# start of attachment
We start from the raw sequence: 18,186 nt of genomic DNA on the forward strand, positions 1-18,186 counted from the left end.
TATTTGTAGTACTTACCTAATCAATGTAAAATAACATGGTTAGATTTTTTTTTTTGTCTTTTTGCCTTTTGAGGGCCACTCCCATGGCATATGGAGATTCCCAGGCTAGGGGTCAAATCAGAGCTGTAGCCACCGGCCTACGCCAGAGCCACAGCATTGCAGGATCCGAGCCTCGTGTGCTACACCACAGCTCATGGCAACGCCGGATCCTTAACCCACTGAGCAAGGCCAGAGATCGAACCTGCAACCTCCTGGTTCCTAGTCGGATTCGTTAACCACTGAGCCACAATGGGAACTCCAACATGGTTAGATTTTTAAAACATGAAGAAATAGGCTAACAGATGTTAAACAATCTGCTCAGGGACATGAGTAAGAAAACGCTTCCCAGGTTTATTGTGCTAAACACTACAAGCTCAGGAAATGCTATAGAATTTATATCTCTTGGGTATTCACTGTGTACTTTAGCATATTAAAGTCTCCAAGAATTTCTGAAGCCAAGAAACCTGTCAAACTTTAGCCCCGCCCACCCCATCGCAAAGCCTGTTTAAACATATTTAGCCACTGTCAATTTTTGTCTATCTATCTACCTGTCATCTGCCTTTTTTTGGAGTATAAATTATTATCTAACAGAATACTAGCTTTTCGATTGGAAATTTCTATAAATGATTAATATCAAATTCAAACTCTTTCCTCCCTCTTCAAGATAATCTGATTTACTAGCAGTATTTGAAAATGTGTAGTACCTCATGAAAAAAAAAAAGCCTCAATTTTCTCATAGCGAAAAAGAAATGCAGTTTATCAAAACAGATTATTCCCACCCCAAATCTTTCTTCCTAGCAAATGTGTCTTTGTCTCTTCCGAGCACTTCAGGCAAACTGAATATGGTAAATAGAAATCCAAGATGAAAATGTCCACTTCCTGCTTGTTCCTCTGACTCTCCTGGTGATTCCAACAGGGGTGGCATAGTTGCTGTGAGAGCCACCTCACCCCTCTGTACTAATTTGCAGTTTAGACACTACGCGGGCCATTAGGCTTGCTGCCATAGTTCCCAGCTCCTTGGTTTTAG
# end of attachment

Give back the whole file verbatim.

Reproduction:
We start from the raw sequence: 18,186 nt of genomic DNA on the forward strand, positions 1-18,186 counted from the left end.
TATTTGTAGTACTTACCTAATCAATGTAAAATAACATGGTTAGATTTTTTTTTTTGTCTTTTTGCCTTTTGAGGGCCACTCCCATGGCATATGGAGATTCCCAGGCTAGGGGTCAAATCAGAGCTGTAGCCACCGGCCTACGCCAGAGCCACAGCATTGCAGGATCCGAGCCTCGTGTGCTACACCACAGCTCATGGCAACGCCGGATCCTTAACCCACTGAGCAAGGCCAGAGATCGAACCTGCAACCTCCTGGTTCCTAGTCGGATTCGTTAACCACTGAGCCACAATGGGAACTCCAACATGGTTAGATTTTTAAAACATGAAGAAATAGGCTAACAGATGTTAAACAATCTGCTCAGGGACATGAGTAAGAAAACGCTTCCCAGGTTTATTGTGCTAAACACTACAAGCTCAGGAAATGCTATAGAATTTATATCTCTTGGGTATTCACTGTGTACTTTAGCATATTAAAGTCTCCAAGAATTTCTGAAGCCAAGAAACCTGTCAAACTTTAGCCCCGCCCACCCCATCGCAAAGCCTGTTTAAACATATTTAGCCACTGTCAATTTTTGTCTATCTATCTACCTGTCATCTGCCTTTTTTTGGAGTATAAATTATTATCTAACAGAATACTAGCTTTTCGATTGGAAATTTCTATAAATGATTAATATCAAATTCAAACTCTTTCCTCCCTCTTCAAGATAATCTGATTTACTAGCAGTATTTGAAAATGTGTAGTACCTCATGAAAAAAAAAAAGCCTCAATTTTCTCATAGCGAAAAAGAAATGCAGTTTATCAAAACAGATTATTCCCACCCCAAATCTTTCTTCCTAGCAAATGTGTCTTTGTCTCTTCCGAGCACTTCAGGCAAACTGAATATGGTAAATAGAAATCCAAGATGAAAATGTCCACTTCCTGCTTGTTCCTCTGACTCTCCTGGTGATTCCAACAGGGGTGGCATAGTTGCTGTGAGAGCCACCTCACCCCTCTGTACTAATTTGCAGTTTAGACACTACGCGGGCCATTAGGCTTGCTGCCATAGTTCCCAGCTCCTTGGTTTTAG